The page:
I will admit, its “Time” and “Place” options are extremely limited, to just a single place in a single point in time. And some might say that you need a very active imagination to make it work… but my “aerial time machine” brings me a glimpse of the Ewing Township of 1849 each time I engage with it. And with it, I’ve been able to explore some pretty interesting places.
Regular readers of this column may recall that earlier this year at a yard sale, I came across an old map of Mercer County, published in 1849. My intention from the start has been to donate it to the Ewing Township Historic Preservation Society, as a resource for all to see.
But before I part with my cartographic time machine, I’ve been able to visit a familiar, yet very different Ewing.
The Ewing of 1849 is pretty rural and sparsely inhabited, and yet structurally familiar. Resident families are indicated by homes and names marked on the map, but there are probably 100 or fewer indicated. There are two crossroads where several homes are clustered: one in Birmingham (the current West Trenton), and one in Ewingville.
The main roads running through the township are ones we would basically recognize. An unnamed (or unlabeled) road runs north-south from Trenton to Pennington on the east side of the township, which we know as Pennington Road/Route 31.
Branching off from that road at the southern end of the township is a road labeled Scotch Road, which we now call Parkway Avenue. It runs through the township as it does today, and turns abruptly to the right at the Scotch Road of today, turns to the left at the bend at the church (the only church marked on the map), and continues on into Hopewell Township — with no indication of passing by an airport.
A third main north-south-ish road is labeled as “Old River Road.” It begins near the river at the Trenton border, and runs northerly past the brand new “Lunatic Asylum” (opened 1848), past a School House, on into “downtown” Birmingham, and north into Hopewell on the other side of Jacob’s Creek. We would call it alternatively Sullivan Way, Grand Avenue, and Bear Tavern Road.
There is also a road that follows right along the river which is still called River Road. And there is the canal which essentially parallels the river. By 1849, the Delaware and Raritan Feeder Canal, completed in 1834 and the critical source of water for the larger D&R Canal, was a crucial part of a system of canals shipping goods throughout the northeast, as well as a local method of shipping goods to and from the farms of western New Jersey.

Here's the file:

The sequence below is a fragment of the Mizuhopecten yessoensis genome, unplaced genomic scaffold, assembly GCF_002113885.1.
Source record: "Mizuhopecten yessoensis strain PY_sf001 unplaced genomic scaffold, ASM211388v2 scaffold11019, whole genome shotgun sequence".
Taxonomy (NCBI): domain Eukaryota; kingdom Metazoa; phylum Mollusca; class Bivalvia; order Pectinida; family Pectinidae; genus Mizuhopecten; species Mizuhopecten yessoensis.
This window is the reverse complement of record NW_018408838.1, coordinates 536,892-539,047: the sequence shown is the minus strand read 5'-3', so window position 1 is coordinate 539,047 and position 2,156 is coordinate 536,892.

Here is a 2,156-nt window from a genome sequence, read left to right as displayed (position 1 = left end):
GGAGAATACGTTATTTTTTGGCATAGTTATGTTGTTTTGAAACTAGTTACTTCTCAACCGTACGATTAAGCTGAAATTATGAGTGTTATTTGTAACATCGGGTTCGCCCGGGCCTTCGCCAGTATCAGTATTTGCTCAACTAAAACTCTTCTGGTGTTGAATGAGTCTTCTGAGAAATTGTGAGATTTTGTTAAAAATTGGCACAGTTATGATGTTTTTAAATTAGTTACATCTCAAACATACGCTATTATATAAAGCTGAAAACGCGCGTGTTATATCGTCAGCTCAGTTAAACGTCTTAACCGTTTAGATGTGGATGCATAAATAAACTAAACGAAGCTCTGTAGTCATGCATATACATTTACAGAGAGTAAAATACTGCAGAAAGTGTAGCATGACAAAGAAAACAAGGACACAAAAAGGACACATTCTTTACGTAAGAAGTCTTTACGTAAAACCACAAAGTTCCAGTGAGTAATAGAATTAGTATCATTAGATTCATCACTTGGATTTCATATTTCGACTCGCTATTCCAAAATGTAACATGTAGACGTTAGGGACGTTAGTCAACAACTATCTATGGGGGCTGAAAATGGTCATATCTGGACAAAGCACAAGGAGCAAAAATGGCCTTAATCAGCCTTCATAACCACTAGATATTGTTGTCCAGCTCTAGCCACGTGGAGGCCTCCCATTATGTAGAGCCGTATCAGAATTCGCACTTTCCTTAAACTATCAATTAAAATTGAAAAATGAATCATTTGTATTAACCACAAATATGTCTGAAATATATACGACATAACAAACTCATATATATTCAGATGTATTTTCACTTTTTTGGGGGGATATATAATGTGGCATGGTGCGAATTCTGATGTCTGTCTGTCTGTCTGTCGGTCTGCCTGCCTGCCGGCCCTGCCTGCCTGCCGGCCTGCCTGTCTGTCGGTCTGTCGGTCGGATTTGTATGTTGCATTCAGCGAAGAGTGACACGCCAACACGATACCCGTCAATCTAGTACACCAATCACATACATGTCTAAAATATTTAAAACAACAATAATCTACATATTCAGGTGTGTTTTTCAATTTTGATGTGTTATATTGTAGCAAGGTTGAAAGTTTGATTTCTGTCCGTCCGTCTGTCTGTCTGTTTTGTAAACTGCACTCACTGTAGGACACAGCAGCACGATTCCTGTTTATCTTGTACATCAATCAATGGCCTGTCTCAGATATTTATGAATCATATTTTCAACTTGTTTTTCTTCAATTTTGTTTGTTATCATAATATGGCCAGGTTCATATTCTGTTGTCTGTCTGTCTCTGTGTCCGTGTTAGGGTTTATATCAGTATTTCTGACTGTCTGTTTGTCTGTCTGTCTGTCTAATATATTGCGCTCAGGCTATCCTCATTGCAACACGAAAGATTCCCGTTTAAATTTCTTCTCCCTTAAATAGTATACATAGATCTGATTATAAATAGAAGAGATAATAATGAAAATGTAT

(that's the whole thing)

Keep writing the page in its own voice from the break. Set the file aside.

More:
Not on the map, but destined to make the map outdated within a year or so, is the Belvidere and Delaware Railroad, which was completed around 1850, and vastly improved the shipping of materials from Pennsylvania (coal and iron especially) to city markets.
The east-west roads are there as well: essentially Upper Ferry Road, running across the upper portion of the township, and Lower Ferry Road, running across the township more centrally.
The relatively few homes are generally spread apart and found primarily along these roadways, further indication of the rural nature of the township at the time.
Other familiar landmarks seen from this time machine are schoolhouses (4); stores (3); hotels (2); a church (1); and much less familiar, the Ewing Poor House (1). In the 1800s, poor houses and poor farms were a method by which local communities met, as required, the needs of poor, homeless, destitute individuals before institutional social services were in place, and were often located out of sight.
They are present in nearly each township on the map. At such places, the able-bodied were put to work at menial tasks, and the old or disabled were given the basic needs: a roof, some food, and a few clothes.
My time machine thankfully returns me to the present, with some appreciation for the lives of Ewing residents of old.
Share your story of Ewing history with Helen by emailing her at firstname.lastname@example.org.
Helen Kull is an adviser to the Ewing Township Historic Preservation Society.